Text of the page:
SEL Policy at the Federal Level

Federal policies play a role in creating supportive environments and rich learning experiences.

Federal policy in the United States plays a key role in creating conditions that support statewide and districtwide implementation of social and emotional learning (SEL) so all students can benefit.

At CASEL, we engage policymakers and promote legislation at the federal level to support evidence-based SEL policies, so that policies can be strategically leveraged to support local efforts.

This page shares information about key federal legislation and policies related to SEL: American Rescue Plan (ARP), Every Student Succeeds Act (ESSA), and SEL in workforce policies. To explore recent bills in support of SEL, visit publications on SEL federal policy.

 

We need to address inequities in education and we need better pathways to success… [which requires recognizing that students’ social and emotional learning] is just as important as their academic growth.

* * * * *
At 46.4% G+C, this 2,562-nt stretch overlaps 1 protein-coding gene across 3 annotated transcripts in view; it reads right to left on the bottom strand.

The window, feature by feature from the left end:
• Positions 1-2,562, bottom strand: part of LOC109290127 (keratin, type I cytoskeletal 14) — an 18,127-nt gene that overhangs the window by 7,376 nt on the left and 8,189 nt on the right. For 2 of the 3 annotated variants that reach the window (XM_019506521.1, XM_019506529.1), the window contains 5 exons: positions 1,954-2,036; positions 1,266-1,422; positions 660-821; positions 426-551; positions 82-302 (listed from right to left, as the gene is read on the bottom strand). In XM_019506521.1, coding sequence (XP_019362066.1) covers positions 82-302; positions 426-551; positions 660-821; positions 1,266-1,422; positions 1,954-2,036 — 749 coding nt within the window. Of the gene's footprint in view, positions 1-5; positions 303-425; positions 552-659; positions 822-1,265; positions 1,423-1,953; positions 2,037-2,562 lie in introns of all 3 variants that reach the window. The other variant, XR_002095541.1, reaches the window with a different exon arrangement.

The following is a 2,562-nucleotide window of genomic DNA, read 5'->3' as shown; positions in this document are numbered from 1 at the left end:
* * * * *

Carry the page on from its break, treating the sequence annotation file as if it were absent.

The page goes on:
Miguel Cardona
US Secretary of Education

The American Rescue Plan Act (ARP)

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The $123 billion infusion to K-12 education in the American Rescue Plan (ARP) Act of 2021 represents an unprecedented opportunity to invest in SEL.

ARP includes support for students’ learning and development, educator well-being, family and community partnerships, and more inclusive and equitable learning environments. The historic levels of K-12 dollars can provide a long-term foundation for evidence-based, systemic implementation of SEL. Looking for recommendations on building sustained impact and where to spend? Read about three high priority investments below and in our policy brief for state and district leaders.

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    • As districts and states plan how to accelerate learning, engage students, and promote mental health, they should focus ARP investments on:

      • Evidence-based and culturally-affirming SEL programs and practices. State Spotlight: Massachusetts offers explicit guidance, including districts that have engaged in effective SEL implementation